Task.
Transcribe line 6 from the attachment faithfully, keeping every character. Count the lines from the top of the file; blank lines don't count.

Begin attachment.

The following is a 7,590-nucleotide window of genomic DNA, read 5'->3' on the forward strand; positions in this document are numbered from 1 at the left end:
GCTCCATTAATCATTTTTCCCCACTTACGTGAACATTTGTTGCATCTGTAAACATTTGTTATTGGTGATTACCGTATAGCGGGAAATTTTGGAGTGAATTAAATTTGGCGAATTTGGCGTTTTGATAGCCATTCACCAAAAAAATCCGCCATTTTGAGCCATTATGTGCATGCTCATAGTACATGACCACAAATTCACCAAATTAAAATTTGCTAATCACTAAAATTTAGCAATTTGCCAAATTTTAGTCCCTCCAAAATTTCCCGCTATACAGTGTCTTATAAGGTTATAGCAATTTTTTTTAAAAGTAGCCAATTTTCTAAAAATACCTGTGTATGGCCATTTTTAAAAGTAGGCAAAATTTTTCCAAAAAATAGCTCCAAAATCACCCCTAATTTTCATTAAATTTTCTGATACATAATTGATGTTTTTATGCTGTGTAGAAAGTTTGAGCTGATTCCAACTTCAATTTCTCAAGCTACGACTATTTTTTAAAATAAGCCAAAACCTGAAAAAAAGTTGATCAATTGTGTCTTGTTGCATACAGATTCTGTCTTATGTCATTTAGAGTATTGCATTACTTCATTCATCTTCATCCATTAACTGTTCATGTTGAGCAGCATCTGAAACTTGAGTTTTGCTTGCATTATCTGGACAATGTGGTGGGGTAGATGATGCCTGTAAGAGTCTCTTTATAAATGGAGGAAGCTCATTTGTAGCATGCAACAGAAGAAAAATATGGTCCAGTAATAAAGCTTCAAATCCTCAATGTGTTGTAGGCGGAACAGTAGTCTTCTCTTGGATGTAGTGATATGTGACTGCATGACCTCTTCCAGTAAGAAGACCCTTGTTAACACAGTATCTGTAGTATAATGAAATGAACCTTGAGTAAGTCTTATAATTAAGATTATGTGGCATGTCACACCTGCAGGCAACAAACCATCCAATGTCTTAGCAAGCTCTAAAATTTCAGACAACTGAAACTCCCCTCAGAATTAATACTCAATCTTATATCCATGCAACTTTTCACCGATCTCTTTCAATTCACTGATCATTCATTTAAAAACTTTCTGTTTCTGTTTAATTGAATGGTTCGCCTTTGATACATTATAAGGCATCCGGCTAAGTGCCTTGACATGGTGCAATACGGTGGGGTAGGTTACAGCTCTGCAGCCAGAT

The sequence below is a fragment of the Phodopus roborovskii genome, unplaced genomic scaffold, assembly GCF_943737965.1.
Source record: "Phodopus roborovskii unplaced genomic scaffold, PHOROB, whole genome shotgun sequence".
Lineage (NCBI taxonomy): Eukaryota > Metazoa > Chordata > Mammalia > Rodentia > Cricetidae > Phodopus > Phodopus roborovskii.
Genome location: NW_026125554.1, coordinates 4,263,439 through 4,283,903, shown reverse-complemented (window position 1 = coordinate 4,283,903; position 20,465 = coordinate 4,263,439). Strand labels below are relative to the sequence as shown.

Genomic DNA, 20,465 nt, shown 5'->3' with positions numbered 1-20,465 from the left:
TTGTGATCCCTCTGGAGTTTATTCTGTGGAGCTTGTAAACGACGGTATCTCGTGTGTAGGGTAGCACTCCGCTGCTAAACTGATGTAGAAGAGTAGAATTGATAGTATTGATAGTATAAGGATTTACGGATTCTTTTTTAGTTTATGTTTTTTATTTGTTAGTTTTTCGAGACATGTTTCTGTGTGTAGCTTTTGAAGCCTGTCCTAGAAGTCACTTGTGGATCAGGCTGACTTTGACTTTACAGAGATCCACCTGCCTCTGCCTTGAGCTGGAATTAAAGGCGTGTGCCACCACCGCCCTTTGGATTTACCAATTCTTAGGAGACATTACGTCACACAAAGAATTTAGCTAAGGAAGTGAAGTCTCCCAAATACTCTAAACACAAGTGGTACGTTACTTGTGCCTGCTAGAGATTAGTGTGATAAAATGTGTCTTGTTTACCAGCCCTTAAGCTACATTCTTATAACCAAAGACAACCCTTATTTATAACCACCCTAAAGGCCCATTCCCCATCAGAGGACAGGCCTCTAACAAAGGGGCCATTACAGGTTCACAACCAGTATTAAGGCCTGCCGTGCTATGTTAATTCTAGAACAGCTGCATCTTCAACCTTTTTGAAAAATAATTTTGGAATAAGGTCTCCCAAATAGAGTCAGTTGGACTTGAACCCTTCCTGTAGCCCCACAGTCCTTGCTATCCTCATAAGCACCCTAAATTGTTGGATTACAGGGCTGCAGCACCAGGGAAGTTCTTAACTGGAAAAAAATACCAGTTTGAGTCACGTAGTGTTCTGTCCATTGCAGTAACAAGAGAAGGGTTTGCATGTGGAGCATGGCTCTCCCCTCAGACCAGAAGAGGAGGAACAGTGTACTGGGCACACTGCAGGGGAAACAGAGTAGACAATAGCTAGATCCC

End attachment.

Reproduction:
Genome location: NW_026125554.1, coordinates 4,263,439 through 4,283,903, shown reverse-complemented (window position 1 = coordinate 4,283,903; position 20,465 = coordinate 4,263,439). Strand labels below are relative to the sequence as shown.